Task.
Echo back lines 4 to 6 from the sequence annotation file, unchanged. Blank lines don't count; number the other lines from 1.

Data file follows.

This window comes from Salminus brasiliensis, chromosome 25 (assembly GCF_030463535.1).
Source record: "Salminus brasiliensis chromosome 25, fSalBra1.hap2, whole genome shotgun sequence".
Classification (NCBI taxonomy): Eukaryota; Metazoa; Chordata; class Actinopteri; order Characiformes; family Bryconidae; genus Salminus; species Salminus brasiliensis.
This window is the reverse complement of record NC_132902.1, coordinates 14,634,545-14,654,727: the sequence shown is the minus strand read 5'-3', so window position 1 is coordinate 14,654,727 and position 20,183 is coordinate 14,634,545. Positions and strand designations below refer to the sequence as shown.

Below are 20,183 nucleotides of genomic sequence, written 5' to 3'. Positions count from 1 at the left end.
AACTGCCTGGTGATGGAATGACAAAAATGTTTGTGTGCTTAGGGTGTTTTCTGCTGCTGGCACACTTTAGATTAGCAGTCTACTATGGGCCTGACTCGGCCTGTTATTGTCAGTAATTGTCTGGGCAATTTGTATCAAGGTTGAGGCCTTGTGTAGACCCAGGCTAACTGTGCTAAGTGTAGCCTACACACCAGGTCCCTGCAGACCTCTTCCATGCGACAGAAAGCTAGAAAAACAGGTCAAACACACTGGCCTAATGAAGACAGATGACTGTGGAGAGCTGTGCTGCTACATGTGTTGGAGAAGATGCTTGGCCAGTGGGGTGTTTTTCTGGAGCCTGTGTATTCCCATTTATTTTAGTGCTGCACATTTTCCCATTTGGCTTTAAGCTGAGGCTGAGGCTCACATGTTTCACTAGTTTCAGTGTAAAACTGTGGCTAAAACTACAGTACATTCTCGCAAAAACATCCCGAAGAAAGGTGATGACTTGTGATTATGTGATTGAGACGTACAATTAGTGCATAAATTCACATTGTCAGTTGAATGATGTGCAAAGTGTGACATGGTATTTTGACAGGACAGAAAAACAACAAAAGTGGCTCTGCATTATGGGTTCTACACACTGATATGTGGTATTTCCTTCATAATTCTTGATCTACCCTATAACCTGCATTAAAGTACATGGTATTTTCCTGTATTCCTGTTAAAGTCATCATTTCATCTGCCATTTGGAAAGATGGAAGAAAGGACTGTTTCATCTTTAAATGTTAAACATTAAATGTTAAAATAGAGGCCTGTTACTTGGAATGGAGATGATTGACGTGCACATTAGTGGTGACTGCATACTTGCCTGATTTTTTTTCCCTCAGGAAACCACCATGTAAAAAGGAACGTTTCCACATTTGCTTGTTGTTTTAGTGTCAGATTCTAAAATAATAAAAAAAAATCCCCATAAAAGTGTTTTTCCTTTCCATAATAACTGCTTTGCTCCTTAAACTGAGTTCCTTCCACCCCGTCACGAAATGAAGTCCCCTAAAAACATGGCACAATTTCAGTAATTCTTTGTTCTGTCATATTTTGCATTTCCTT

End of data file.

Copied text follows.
This window is the reverse complement of record NC_132902.1, coordinates 14,634,545-14,654,727: the sequence shown is the minus strand read 5'-3', so window position 1 is coordinate 14,654,727 and position 20,183 is coordinate 14,634,545. Positions and strand designations below refer to the sequence as shown.

Below are 20,183 nucleotides of genomic sequence, written 5' to 3'. Positions count from 1 at the left end.
AACTGCCTGGTGATGGAATGACAAAAATGTTTGTGTGCTTAGGGTGTTTTCTGCTGCTGGCACACTTTAGATTAGCAGTCTACTATGGGCCTGACTCGGCCTGTTATTGTCAGTAATTGTCTGGGCAATTTGTATCAAGGTTGAGGCCTTGTGTAGACCCAGGCTAACTGTGCTAAGTGTAGCCTACACACCAGGTCCCTGCAGACCTCTTCCATGCGACAGAAAGCTAGAAAAACAGGTCAAACACACTGGCCTAATGAAGACAGATGACTGTGGAGAGCTGTGCTGCTACATGTGTTGGAGAAGATGCTTGGCCAGTGGGGTGTTTTTCTGGAGCCTGTGTATTCCCATTTATTTTAGTGCTGCACATTTTCCCATTTGGCTTTAAGCTGAGGCTGAGGCTCACATGTTTCACTAGTTTCAGTGTAAAACTGTGGCTAAAACTACAGTACATTCTCGCAAAAACATCCCGAAGAAAGGTGATGACTTGTGATTATGTGATTGAGACGTACAATTAGTGCATAAATTCACATTGTCAGTTGAATGATGTGCAAAGTGTGACATGGTATTTTGACAGGACAGAAAAACAACAAAAGTGGCTCTGCATTATGGGTTCTACACACTGATATGTGGTATTTCCTTCATAATTCTTGATCTACCCTATAACCTGCATTAAAGTACATGGTATTTTCCTGTATTCCTGTTAAAGTCATCATTTCATCTGCCATTTGGAAAGATGGAAGAAAGGACTGTTTCATCTTTAAATGTTAAACATTAAATGTTAAAATAGAGGCCTGTTACTTGGAATGGAGATGATTGACGTGCACATTAGTGGTGACTGCATACTTGCCTGATTTTTTTTCCCTCAGGAAACCACCATGTAAAAAGGAACGTTTCCACATTTGCTTGTTGTTTTAGTGTCAGATTCTAAAATAATAAAAAAAAATCCCCATAAAAGTGTTTTTCCTTTCCATAATAACTGCTTTGCTCCTTAAACTGAGTTCCTTCCACCCCGTCACGAAATGAAGTCCCCTAAAAACATGGCACAATTTCAGTAATTCTTTGTTCTGTCATATTTTGCATTTCCTT